Mayor Soo Ing-Moody said at the council’s Oct. 26 meeting, where the commission’s draft was first presented, that it is “not prudent” to put town funds into upgrading or replacing the existing pool because of plans for the new one that are being developed by the local nonprofit Friends of the Pool. That is why it is not included in the town’s Capital Facilities Plan, she said.
Ing-Moody noted that the new sports complex was developed in partnership with the Methow Valley School District, which contributed funds to its construction, and said plans for the complex have been “vetted” thoroughly throughout the process.
Council member Hannah Cordes, who acts as council liaison with the Parks and Recreation Commission, said that group “wants to think broader in terms of goals and priorities,” which is why the proposed plan offers “more details and more vision.”
More to be done
Members of the Parks and Recreation Commission are Sarah Schrock, Nick Hershenow, Sandy Liman, Steve Kern and Josh Gewirtz. (Schrock is also president of Friends of the Pool, and is married to Town Council member Hans Smith.)
Hershenow, representing the commission, took part in the council’s Nov. 9 meeting, where the proposed plan came up for review again. He said the commission needed two years for its work because there was so much to do.
“It was a trails plan only,” Hershenow said of the 2014 plan that was to be revised. “We needed to do more to update … it wasn’t comprehensive and it didn’t have a lot to do with parks.”
So the group added plans for parks and “other ideas” to enhance the town’s offerings — particularly, a network of trails with an emphasis on connectivity. “Some are pretty aspirational,” Hershenow said of the commission’s recommendations, and the commission doesn’t necessarily expect to see all of them happen.
The overarching emphasis on trails, Hershenow said, is making them compatible with each other —recreation corridors that lead to other corridors for a complete, navigable system that offers “clear, safe pedestrian connections.”
Another emphasis, Hershenow said, is improved access to the Twisp and Methow Rivers where appropriate. The commission looked at how parks can be improve specific neighborhoods, Hershenow said. “What other amenities might go where” is part of the consideration, he said.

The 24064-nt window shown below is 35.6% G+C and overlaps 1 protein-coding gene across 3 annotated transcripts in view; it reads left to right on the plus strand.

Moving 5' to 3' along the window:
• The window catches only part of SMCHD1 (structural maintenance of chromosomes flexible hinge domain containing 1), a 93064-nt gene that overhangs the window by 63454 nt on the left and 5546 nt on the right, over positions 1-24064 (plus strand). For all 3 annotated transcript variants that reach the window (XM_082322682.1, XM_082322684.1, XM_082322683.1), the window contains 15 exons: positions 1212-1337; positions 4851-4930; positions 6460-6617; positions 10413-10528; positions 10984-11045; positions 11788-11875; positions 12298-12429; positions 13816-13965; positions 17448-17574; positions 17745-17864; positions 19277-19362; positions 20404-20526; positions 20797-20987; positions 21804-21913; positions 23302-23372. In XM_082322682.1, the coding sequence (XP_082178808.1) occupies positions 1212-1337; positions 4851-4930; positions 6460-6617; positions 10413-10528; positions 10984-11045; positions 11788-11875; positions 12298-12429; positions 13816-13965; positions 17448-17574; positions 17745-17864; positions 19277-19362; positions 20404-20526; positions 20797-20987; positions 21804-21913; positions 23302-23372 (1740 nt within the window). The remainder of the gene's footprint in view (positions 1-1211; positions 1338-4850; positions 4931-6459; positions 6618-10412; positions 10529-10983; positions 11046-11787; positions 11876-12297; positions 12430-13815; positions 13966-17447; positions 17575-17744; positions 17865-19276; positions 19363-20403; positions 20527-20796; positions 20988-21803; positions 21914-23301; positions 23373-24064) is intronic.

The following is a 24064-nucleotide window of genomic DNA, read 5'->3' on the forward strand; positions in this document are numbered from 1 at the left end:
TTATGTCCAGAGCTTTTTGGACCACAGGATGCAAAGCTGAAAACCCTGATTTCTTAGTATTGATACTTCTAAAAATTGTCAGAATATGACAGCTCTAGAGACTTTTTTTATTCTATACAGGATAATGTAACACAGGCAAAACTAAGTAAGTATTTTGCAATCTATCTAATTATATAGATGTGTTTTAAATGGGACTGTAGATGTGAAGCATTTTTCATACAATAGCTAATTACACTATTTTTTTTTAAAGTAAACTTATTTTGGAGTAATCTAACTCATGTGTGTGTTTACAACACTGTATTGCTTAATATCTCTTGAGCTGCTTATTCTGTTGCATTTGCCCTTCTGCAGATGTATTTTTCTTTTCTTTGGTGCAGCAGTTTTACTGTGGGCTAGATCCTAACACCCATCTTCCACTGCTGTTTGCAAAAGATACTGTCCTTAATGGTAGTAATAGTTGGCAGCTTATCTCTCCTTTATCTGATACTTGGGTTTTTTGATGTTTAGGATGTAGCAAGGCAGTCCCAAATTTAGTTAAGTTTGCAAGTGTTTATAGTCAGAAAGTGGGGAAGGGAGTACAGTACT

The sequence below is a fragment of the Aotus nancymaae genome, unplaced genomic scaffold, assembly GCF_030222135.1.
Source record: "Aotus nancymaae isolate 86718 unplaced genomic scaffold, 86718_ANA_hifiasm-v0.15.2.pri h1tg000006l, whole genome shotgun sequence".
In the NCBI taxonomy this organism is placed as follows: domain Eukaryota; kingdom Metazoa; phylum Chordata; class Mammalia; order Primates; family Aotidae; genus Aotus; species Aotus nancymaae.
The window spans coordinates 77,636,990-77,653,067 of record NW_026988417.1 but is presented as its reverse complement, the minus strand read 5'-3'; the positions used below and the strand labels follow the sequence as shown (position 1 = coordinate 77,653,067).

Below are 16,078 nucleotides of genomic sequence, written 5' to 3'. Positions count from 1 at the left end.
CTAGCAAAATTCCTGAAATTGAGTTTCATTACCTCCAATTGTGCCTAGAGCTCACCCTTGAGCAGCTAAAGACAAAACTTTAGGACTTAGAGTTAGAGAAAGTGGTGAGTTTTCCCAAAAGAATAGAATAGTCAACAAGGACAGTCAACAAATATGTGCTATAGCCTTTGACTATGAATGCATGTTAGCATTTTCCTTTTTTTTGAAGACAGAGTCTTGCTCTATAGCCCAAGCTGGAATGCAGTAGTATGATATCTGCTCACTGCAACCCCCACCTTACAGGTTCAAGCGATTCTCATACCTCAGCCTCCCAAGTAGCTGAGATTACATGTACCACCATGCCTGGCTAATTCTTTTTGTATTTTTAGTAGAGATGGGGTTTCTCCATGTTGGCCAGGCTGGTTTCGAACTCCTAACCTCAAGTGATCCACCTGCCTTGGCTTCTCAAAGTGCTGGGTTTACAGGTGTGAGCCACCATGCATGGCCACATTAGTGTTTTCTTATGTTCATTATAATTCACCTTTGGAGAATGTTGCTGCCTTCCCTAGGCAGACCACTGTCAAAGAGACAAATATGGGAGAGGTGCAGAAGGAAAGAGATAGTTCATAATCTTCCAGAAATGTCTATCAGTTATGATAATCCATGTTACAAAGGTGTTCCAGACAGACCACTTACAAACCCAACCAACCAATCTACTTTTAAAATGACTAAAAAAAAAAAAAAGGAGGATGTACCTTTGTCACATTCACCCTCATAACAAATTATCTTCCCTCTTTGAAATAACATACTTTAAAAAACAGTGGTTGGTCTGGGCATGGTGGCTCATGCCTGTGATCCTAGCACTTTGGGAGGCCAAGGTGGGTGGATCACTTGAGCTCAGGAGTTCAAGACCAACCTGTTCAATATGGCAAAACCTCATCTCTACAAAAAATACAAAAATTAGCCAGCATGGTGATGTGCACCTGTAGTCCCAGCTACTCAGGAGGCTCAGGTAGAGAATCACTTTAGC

The town’s smaller parks need more attention, Hershenow added. The Maves Memorial Park on Glover Street, a small open space now featuring only a bench and garbage can, “could be a sweet spot with just a little bit of help,” he said.
Council member Mark Easton said he was “impressed with the scope” of the draft plan, which includes many possibilities that “are dear to me and I’d like to see happen.”
Easton suggested that a community garden could also be added to the proposal. “We would love to talk about that,” Hershenow responded.
Hershenow noted that although the plan contains references to possible trail routes that might require easements, property owners who might be affected have not been directly contacted to determine their interest. The draft plan will be revised to edit out references to specific private properties whose owners have not been contacted.
Hershenow said that commission is now developing a community survey that will be distributed to collect feedback on the proposal’s ideas before it is finalized for approval by the Town Council.
“We need better community outreach to vet the plan and gain feedback. Our commission is designing a survey that the Town could use to solicit feedback and guide priorities,” the commission said in its letter to the council. “Reaching the target audience for this survey and getting better public involvement is a challenge. We are asking the town to extend some outreach resources to gain that input in a valuable manner so that the final plan is a reflection both of our work and the needs and desires of the people we aim to serve.”
Ing-Moody said the commission can also offer a public hearing on the proposal is it would like to. A copy of the draft plan could be posted online for review as well, she said.
Ing-Moody said that because of time for public review and comment, and potential revisions to the draft plan, it’s not likely the document will be get final approval before next year.